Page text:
The national pharmacovigilance systems of the Member States together form the pharmacovigilance system in the EU, co-operating in a network structure under the co-ordination of the EMEA and in liaison with the European Commission. Also included are Norway, Iceland and Liechtenstein, which are not members of the EU but are part of the European Economic Area (EEA) (EEA Joint Committee, 1999). Within this network structure all parties have their roles and responsibilities for the surveillance of medicinal products. These roles and responsibilities vary depending on the route of marketing authorisation of the product in the EU and are defined in Directive 2001/83/EC and Council Regulation (EEC) No. 2309/93. These are described in guidance documents which were developed during the 1990s for competent authorities and marketing authorisation holders in consultation with Member States and interested parties (Table 14.3). These guidelines are in accordance with recommendations

Table 14.3. Guidance documents developed by the regulatory pharmacovigilance system of the European Union at Community level (European Commission, 2001).

• Procedure for Competent Authorities on the Undertaking of Pharmacovigilance Activities m Rapid Alert System (RAS) and Non-Urgent Information

System (NUIS) in Human Pharmacovigilance m Conduct of Pharmacovigilance for Centrally

Authorised Products m Crisis Management Plan regarding Centrally

Authorised Products for Human Use m Conduct of Pharmacovigilance for Medicinal Products Authorised Through the Mutual Recognition Procedure m Standard Operating Procedure (SOP) on Referrals in accordance with the Provisions of Council Directive 75/319/EEC in the case of Safety Concerns related to Medicinal Products Marketed in the European Union m Principles of Providing the World Health Organisation with Pharmacovigilance Information m Notice to Marketing Authorisation Holders m Note for Guidance on Electronic Exchange of Pharmacovigilance Information for Human and Veterinary Medicinal Products in the European Union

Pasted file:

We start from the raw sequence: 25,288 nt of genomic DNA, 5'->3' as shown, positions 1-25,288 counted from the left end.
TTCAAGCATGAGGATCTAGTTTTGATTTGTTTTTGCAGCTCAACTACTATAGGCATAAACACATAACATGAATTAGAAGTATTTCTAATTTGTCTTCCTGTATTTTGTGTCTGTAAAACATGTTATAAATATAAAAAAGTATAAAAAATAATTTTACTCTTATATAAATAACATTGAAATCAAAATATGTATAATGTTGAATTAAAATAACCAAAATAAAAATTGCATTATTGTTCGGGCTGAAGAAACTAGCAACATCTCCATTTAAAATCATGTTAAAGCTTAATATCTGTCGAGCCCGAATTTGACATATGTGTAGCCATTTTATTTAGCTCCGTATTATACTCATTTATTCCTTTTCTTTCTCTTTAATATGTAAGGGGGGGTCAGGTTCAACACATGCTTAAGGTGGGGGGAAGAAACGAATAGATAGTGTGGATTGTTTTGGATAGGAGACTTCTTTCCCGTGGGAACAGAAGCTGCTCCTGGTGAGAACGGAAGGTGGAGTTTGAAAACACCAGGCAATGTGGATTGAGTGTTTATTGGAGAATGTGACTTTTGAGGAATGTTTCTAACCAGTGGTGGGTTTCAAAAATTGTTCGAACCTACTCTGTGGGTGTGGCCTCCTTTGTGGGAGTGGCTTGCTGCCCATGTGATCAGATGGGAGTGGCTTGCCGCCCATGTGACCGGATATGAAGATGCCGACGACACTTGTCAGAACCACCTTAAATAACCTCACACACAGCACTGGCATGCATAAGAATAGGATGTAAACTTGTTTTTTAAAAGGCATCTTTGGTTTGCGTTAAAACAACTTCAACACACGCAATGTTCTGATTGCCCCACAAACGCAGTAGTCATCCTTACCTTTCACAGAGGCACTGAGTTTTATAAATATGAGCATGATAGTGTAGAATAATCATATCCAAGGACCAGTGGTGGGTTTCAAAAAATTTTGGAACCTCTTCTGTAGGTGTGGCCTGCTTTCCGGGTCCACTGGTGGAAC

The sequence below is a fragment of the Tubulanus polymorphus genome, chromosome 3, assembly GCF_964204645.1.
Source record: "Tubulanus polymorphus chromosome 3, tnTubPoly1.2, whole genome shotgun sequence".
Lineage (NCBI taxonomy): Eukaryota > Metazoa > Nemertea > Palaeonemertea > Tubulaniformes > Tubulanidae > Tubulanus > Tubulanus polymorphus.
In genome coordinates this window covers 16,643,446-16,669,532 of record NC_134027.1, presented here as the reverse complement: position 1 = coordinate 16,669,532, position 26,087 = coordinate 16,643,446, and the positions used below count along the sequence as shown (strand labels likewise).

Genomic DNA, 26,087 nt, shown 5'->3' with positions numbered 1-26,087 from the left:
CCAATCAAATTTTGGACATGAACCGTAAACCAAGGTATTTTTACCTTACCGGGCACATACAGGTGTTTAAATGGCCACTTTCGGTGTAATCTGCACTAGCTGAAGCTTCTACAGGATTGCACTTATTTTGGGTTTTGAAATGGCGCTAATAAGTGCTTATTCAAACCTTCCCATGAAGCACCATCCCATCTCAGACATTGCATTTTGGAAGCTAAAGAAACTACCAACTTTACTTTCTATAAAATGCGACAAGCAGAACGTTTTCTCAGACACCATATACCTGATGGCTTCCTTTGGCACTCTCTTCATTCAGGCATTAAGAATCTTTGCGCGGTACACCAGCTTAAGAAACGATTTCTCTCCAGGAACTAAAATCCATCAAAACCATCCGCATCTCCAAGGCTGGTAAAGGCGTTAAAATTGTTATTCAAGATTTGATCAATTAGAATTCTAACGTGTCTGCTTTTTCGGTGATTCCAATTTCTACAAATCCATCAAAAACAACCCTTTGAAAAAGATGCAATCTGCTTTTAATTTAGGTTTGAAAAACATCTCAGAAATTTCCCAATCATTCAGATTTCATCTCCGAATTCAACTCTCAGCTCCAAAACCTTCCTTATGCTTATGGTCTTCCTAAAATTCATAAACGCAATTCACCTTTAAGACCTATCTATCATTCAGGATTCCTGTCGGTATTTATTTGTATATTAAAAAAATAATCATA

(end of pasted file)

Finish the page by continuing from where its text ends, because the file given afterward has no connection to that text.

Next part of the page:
Explanatory note: This constitutes an updated list as of time of going to press. These guidance documents are subject to continuous review and revised documents are announced for publication by the European Commission.

agreed at the International Conference on Harmonisation of Technical Requirements for Registration of Pharmaceuticals for Human Use (ICH). They have been revised in the light of experience and are available in a compiled format (European Commission, 2001).

The EMEA is a Community Agency, i.e. a public authority of the EU set up by a Community act of secondary legislation (Council Regulation (EEC) No. 2309/93) with its own legal personality (Bodies of the European Union, 2000). The objective of the EMEA is the protection and promotion of human and animal health in the EU by fulfilling, inter alia, the following tasks with respect to human medicines:

* the co-ordination of the scientific evaluation of the safety, quality and efficacy of medicinal products that have been applied for a central marketing authorisation with the aim of facilitating the access to effective and safe innovative medicinal products throughout the EU; and

* the co-ordination of post-authorisation safety of medicinal products through the pharmaco-vigilance network.